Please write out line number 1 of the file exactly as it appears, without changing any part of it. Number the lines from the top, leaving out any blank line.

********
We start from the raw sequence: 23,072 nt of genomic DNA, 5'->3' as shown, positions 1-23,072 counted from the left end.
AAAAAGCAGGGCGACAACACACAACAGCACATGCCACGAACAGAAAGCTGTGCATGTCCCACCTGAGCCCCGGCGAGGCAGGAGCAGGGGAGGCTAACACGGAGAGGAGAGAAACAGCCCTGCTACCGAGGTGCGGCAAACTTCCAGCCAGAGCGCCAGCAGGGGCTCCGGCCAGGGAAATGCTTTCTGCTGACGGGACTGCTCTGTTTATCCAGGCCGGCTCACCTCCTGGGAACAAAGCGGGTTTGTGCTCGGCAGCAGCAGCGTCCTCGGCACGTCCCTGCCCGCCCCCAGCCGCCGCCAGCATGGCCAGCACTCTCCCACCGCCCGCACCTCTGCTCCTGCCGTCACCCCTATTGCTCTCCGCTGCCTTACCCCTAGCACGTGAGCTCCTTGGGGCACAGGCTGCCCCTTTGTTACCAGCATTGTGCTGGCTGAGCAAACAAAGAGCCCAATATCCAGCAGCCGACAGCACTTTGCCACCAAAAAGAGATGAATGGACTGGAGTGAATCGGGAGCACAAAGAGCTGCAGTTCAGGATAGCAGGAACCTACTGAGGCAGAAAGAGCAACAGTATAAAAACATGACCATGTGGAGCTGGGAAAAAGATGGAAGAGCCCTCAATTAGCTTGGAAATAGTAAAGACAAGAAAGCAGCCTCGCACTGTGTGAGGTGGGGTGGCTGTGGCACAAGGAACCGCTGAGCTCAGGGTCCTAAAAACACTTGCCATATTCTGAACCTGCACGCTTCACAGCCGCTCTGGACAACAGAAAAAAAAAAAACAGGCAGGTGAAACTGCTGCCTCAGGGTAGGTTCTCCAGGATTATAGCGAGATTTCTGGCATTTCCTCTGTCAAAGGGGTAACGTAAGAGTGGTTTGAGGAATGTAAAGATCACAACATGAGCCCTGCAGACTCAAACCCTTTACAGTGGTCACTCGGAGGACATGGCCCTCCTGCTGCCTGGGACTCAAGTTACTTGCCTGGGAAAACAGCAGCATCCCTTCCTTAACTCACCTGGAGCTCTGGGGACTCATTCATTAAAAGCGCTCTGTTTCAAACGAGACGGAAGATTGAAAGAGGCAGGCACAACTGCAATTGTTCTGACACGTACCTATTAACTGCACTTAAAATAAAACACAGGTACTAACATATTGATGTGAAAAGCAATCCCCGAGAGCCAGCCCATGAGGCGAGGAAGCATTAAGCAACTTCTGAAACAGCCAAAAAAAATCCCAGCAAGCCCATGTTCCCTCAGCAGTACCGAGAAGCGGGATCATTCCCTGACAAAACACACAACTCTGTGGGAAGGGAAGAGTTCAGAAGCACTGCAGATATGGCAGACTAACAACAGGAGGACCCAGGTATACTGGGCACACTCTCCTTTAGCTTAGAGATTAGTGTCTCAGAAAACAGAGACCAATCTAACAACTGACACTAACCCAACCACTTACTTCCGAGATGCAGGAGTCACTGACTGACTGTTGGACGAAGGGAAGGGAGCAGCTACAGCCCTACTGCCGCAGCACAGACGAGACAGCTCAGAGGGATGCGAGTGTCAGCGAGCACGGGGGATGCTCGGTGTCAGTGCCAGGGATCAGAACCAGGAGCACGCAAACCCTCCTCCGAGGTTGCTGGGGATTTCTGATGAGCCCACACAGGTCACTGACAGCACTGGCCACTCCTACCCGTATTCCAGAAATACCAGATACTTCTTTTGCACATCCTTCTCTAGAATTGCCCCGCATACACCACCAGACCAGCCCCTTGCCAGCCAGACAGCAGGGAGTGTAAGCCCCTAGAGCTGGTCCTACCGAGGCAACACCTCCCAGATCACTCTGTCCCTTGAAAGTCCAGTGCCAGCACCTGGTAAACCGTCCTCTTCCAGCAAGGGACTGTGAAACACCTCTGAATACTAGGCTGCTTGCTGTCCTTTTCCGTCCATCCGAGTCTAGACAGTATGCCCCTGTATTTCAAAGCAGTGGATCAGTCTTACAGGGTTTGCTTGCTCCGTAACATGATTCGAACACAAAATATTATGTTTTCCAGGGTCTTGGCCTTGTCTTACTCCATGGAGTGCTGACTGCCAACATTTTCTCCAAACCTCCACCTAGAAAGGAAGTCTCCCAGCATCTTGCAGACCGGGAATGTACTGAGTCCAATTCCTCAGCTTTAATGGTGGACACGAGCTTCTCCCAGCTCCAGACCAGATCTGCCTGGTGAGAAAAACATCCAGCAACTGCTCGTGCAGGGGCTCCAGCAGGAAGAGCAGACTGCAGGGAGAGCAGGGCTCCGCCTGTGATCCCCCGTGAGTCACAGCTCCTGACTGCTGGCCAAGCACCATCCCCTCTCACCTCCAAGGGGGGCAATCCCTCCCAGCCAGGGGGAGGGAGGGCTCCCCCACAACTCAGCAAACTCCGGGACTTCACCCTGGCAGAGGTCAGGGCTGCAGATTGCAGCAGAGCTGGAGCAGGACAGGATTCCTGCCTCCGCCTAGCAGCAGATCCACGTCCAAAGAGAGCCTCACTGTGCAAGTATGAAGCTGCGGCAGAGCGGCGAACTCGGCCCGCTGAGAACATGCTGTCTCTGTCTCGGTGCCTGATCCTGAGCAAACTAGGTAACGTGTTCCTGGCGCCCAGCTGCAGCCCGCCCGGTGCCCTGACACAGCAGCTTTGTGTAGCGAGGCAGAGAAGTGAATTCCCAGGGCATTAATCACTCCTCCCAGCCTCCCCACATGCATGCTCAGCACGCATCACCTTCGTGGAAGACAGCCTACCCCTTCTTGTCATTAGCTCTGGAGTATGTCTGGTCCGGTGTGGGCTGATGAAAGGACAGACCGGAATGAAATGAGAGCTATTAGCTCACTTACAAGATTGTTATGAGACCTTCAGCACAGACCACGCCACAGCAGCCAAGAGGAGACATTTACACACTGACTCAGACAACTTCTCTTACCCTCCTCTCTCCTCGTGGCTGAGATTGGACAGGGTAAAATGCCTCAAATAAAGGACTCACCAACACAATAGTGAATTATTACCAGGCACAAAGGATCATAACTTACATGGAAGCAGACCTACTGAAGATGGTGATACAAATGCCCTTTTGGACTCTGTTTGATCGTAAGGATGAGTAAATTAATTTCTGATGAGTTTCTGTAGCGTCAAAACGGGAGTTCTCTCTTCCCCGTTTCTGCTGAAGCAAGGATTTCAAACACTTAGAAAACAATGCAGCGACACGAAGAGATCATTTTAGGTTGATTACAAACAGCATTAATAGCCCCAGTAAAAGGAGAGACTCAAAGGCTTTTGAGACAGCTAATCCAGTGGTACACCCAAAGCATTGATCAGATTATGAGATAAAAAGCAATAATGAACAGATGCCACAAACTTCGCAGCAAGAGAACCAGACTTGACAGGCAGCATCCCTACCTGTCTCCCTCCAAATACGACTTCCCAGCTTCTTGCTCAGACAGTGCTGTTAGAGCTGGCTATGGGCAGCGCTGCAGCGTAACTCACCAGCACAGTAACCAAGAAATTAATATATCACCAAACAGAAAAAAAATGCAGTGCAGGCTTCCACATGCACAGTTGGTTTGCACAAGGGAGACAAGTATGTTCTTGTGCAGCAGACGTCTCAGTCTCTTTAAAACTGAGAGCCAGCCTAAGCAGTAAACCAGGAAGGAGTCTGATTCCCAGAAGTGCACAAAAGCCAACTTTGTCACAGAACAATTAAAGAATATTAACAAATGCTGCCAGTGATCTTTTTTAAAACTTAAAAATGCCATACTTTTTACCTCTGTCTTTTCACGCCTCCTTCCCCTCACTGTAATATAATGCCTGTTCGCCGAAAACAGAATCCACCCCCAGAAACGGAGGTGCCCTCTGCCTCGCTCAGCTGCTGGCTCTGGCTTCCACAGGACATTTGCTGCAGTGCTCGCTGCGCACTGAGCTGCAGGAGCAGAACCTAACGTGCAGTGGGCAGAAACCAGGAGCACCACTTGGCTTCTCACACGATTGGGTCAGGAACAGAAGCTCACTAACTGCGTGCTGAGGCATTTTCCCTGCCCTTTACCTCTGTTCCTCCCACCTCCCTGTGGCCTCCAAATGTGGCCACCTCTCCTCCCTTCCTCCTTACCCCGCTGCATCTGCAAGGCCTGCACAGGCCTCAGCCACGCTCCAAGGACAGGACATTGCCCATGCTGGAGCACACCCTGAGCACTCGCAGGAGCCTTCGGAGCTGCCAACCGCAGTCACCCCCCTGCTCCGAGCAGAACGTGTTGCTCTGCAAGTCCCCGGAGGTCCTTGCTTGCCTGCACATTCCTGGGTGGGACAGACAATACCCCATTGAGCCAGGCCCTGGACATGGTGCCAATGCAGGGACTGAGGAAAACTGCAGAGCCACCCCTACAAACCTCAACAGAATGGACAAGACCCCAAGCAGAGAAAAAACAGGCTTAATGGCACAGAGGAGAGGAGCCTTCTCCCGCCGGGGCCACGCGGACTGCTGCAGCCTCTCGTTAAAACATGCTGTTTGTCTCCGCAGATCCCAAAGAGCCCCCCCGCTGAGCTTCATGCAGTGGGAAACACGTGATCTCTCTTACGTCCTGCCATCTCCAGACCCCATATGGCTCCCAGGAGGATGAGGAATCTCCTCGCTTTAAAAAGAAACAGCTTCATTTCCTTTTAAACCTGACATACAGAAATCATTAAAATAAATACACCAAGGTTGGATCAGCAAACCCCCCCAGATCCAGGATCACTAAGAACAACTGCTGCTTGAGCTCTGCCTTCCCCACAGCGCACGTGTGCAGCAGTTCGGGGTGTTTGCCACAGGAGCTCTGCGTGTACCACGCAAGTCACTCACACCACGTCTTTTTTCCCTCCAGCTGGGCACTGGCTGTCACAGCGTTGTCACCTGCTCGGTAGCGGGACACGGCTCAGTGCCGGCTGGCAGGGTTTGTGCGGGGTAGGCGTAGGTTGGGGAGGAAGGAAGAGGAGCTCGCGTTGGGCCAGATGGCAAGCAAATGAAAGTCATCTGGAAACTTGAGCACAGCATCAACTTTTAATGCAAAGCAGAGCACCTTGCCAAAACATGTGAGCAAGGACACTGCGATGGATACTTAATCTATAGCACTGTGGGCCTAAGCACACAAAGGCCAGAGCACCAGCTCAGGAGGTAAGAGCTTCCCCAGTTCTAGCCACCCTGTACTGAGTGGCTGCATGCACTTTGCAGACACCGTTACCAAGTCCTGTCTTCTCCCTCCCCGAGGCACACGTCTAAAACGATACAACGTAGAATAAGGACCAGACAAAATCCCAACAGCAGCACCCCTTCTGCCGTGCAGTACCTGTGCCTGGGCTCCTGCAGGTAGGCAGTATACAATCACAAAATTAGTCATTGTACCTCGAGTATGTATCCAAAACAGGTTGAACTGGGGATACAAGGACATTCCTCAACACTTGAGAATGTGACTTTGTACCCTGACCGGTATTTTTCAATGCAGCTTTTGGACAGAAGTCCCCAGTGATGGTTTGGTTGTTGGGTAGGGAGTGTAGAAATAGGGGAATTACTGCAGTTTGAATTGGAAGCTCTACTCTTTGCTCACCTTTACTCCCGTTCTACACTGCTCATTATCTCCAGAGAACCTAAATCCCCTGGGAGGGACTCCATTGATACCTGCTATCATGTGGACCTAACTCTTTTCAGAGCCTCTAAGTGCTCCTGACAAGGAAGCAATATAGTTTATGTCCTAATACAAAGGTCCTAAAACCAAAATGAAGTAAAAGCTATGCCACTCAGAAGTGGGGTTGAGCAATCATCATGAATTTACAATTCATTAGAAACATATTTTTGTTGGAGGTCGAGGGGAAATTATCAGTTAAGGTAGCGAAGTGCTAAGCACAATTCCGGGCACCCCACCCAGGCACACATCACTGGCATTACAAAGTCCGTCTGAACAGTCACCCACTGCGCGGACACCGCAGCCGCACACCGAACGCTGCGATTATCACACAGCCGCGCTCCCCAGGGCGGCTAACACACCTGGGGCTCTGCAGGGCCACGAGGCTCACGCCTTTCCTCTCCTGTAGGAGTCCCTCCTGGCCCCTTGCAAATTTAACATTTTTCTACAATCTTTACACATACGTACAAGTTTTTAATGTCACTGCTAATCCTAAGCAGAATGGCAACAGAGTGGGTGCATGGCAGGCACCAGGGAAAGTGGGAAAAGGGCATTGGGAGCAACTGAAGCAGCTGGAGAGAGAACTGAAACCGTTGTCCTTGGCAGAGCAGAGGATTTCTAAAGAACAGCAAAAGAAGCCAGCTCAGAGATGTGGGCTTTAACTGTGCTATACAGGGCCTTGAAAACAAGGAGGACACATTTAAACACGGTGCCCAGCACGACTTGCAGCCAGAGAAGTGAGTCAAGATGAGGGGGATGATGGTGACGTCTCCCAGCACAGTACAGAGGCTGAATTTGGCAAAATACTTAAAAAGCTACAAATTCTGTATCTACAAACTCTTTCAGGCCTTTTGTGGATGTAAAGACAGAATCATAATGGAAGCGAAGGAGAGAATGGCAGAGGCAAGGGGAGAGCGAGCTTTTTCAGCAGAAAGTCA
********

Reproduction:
We start from the raw sequence: 23,072 nt of genomic DNA, 5'->3' as shown, positions 1-23,072 counted from the left end.